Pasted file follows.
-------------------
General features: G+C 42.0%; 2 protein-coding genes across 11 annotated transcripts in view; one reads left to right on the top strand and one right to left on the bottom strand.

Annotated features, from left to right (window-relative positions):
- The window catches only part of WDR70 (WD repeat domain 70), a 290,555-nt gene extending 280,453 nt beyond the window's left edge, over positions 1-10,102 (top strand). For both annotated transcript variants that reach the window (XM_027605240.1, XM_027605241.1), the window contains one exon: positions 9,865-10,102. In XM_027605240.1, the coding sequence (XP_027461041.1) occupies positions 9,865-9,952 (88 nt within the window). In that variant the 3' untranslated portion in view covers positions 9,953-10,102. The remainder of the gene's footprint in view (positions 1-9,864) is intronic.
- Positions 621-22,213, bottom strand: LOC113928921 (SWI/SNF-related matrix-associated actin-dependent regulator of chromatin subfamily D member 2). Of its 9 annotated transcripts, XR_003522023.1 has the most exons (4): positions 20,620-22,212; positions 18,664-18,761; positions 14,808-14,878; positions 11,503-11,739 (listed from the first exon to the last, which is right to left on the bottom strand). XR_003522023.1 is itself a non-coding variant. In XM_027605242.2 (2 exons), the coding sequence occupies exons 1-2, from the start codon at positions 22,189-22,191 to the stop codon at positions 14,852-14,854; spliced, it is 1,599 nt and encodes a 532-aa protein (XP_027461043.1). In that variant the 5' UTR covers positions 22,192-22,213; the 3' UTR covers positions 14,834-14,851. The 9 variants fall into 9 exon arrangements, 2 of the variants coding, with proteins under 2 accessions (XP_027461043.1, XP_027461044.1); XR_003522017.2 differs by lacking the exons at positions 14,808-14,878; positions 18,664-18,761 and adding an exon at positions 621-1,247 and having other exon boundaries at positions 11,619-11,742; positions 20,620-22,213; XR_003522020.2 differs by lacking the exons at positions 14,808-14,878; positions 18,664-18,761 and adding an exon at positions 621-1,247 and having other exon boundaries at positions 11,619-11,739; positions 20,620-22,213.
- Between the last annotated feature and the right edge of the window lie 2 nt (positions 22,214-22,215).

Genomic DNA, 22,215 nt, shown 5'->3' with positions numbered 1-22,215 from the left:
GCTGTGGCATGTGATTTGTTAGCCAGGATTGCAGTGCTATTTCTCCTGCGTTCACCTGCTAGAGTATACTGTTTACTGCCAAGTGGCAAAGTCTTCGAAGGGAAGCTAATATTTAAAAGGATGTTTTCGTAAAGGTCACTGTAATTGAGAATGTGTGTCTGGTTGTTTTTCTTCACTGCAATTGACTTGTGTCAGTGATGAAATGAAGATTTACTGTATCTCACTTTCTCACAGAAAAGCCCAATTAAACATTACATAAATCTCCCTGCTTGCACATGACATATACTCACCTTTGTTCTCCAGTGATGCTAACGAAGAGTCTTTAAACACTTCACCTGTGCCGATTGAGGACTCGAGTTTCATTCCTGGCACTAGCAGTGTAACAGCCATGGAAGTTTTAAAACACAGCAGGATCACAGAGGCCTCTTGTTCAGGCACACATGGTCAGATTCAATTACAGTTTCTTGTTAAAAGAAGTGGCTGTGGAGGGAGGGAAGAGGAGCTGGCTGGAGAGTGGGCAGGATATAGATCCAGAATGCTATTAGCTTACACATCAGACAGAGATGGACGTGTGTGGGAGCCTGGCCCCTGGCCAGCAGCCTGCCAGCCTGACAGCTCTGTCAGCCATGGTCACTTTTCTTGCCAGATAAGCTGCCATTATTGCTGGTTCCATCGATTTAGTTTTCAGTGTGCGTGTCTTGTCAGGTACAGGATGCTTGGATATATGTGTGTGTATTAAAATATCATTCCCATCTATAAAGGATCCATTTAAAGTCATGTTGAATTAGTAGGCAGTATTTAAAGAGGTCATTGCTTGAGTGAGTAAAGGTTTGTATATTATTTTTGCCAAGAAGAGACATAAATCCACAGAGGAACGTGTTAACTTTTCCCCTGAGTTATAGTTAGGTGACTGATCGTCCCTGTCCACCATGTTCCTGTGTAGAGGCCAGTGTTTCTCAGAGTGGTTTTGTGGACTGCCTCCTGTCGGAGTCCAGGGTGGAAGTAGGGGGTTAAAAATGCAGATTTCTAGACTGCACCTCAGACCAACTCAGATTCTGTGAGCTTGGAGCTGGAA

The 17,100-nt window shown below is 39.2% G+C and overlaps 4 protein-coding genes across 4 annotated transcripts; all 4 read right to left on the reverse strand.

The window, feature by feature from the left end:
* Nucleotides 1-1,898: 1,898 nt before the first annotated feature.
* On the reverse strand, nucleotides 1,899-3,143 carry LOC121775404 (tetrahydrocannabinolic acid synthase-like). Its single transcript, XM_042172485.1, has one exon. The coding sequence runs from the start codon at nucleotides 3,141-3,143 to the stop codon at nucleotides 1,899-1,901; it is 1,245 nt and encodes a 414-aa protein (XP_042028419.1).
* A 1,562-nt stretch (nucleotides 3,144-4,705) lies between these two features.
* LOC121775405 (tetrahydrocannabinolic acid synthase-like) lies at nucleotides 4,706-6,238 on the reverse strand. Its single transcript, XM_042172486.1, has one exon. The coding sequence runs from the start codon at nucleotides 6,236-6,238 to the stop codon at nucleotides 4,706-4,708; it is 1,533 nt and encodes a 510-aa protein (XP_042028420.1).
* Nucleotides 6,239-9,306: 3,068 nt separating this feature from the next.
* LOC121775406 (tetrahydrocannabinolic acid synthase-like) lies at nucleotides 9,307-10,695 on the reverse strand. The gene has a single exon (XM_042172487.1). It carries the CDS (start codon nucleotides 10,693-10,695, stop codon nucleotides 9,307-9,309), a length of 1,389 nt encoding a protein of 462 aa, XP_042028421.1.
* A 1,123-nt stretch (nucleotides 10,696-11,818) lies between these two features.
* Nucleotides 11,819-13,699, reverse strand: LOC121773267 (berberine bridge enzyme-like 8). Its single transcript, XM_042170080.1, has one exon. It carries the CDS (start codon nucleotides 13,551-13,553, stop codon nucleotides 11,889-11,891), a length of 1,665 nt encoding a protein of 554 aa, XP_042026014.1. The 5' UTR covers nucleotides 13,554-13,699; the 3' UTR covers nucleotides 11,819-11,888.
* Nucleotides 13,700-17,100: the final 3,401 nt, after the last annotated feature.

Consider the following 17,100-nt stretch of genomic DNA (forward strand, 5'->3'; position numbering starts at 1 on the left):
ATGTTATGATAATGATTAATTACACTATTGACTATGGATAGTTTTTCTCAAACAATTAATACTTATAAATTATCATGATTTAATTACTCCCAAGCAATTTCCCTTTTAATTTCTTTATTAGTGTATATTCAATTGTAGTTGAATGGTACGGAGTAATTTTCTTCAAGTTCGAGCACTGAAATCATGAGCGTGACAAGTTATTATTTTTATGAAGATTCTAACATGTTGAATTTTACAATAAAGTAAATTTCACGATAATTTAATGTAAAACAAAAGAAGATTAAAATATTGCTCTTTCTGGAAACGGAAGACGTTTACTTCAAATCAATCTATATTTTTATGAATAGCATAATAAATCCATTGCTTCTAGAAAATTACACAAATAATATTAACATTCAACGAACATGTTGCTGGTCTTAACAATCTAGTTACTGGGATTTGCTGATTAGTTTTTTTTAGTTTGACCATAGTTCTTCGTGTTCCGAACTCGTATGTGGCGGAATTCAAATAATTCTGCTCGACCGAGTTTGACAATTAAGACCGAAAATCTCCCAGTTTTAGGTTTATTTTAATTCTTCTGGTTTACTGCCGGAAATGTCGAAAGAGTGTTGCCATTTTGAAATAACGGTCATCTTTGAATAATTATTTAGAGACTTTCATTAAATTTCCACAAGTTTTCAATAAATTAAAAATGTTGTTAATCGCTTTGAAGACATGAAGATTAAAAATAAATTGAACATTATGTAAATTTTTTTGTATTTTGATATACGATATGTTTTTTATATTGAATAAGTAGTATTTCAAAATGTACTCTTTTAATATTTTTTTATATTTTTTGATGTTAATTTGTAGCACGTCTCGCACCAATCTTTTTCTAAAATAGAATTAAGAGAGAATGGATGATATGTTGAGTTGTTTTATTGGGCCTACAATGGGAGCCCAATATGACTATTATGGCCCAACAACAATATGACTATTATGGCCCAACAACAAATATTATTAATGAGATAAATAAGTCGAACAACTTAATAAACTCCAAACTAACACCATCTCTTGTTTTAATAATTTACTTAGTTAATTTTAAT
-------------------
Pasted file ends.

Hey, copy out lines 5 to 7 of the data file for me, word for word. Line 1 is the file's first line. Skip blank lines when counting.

- Between the last annotated feature and the right edge of the window lie 2 nt (positions 22,214-22,215).

Genomic DNA, 22,215 nt, shown 5'->3' with positions numbered 1-22,215 from the left:
GCTGTGGCATGTGATTTGTTAGCCAGGATTGCAGTGCTATTTCTCCTGCGTTCACCTGCTAGAGTATACTGTTTACTGCCAAGTGGCAAAGTCTTCGAAGGGAAGCTAATATTTAAAAGGATGTTTTCGTAAAGGTCACTGTAATTGAGAATGTGTGTCTGGTTGTTTTTCTTCACTGCAATTGACTTGTGTCAGTGATGAAATGAAGATTTACTGTATCTCACTTTCTCACAGAAAAGCCCAATTAAACATTACATAAATCTCCCTGCTTGCACATGACATATACTCACCTTTGTTCTCCAGTGATGCTAACGAAGAGTCTTTAAACACTTCACCTGTGCCGATTGAGGACTCGAGTTTCATTCCTGGCACTAGCAGTGTAACAGCCATGGAAGTTTTAAAACACAGCAGGATCACAGAGGCCTCTTGTTCAGGCACACATGGTCAGATTCAATTACAGTTTCTTGTTAAAAGAAGTGGCTGTGGAGGGAGGGAAGAGGAGCTGGCTGGAGAGTGGGCAGGATATAGATCCAGAATGCTATTAGCTTACACATCAGACAGAGATGGACGTGTGTGGGAGCCTGGCCCCTGGCCAGCAGCCTGCCAGCCTGACAGCTCTGTCAGCCATGGTCACTTTTCTTGCCAGATAAGCTGCCATTATTGCTGGTTCCATCGATTTAGTTTTCAGTGTGCGTGTCTTGTCAGGTACAGGATGCTTGGATATATGTGTGTGTATTAAAATATCATTCCCATCTATAAAGGATCCATTTAAAGTCATGTTGAATTAGTAGGCAGTATTTAAAGAGGTCATTGCTTGAGTGAGTAAAGGTTTGTATATTATTTTTGCCAAGAAGAGACATAAATCCACAGAGGAACGTGTTAACTTTTCCCCTGAGTTATAGTTAGGTGACTGATCGTCCCTGTCCACCATGTTCCTGTGTAGAGGCCAGTGTTTCTCAGAGTGGTTTTGTGGACTGCCTCCTGTCGGAGTCCAGGGTGGAAGTAGGGGGTTAAAAATGCAGATTTCTAGACTGCACCTCAGACCAACTCAGATTCTGTGAGCTTGGAGCTGGAA